Bowman, a psychology student from Blanco, Texas, received the honors for her poster presentation, “The Effects of Mathematical Fluency on Multi-Digit Number Representations” after competing against 20 other undergraduates from institutions such as Baylor, the University of Texas at Austin, UT-El Paso, Rice, University of Oklahoma and Arkansas.
The annual conference, held Oct. 30-31, draws cognitive psychologists from the southwest region of the United States and is dubbed the Armadillo Conference: Association for Research in Memory, Attention, Decision Making, Intelligence, Language, Learning and Organization.
In her research, Bowman found that greater mathematical fluency predicts more precise representations of numerical magnitude in two-digit numbers. This research, carried out jointly with her faculty adviser, Assistant Professor of Psychology Dr. Thomas Faulkenberry, has implications for teaching children concepts of place value, as she found that mathematically fluent adults process the holistic magnitude of multi-digit numbers instead of processing each digit separately.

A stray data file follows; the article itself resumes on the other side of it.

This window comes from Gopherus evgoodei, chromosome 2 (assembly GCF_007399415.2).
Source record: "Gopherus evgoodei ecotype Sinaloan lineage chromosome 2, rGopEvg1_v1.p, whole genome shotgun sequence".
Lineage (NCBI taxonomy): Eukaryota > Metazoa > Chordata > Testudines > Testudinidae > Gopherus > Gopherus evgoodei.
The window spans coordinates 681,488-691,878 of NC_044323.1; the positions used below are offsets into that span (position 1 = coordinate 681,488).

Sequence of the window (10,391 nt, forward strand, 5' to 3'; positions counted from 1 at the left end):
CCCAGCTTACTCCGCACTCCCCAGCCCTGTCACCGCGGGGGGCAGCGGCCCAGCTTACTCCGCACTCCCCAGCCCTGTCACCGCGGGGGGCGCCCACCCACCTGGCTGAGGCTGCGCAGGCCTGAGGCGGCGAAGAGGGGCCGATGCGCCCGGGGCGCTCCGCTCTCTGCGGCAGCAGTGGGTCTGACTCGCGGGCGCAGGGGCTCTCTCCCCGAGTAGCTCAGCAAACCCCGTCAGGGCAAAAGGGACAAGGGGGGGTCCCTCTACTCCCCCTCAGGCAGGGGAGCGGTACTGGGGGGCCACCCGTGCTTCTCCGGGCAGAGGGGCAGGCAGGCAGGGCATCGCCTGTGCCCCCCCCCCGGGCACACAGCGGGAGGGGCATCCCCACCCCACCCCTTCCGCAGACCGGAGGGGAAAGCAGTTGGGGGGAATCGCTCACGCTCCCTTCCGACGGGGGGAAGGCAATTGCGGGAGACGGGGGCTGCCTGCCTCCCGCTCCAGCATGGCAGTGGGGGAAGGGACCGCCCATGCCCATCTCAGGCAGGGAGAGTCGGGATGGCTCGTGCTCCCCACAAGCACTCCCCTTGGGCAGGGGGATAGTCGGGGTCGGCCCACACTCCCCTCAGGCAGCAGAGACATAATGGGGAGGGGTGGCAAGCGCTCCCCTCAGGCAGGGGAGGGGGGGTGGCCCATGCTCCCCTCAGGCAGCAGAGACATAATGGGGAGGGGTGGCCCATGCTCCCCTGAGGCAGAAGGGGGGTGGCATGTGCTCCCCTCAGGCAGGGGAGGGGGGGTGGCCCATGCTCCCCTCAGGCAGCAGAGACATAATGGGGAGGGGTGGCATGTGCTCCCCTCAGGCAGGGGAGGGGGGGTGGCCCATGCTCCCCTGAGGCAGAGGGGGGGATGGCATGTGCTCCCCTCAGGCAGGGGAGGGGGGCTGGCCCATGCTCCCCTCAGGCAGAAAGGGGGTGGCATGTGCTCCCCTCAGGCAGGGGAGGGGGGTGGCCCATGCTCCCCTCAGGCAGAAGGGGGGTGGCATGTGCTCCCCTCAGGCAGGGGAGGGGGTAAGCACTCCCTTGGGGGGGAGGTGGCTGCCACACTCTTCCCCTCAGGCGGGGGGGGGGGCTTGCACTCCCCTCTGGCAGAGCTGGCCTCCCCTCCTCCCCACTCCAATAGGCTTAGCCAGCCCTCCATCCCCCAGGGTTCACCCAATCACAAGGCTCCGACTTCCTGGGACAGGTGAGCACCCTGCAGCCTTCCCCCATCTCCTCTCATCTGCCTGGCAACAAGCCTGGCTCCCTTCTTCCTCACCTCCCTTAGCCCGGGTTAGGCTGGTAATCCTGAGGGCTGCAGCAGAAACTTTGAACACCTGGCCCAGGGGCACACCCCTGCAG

“This implies that place value instruction for children should be accompanied by activities that focus on magnitude, using questions like ‘how much’ and ‘how many,’” said Faulkenberry.
Bowman’s research was supported through Tarleton’s First-Year Research Experiences (FYRE) program.
To learn more about Tarleton’s Department of Psychological Sciences, visitwww.tarleton.edu/pc. For more information about student research and creative activities, such as FYRE, visitwww.tarleton.edu/studentresearch.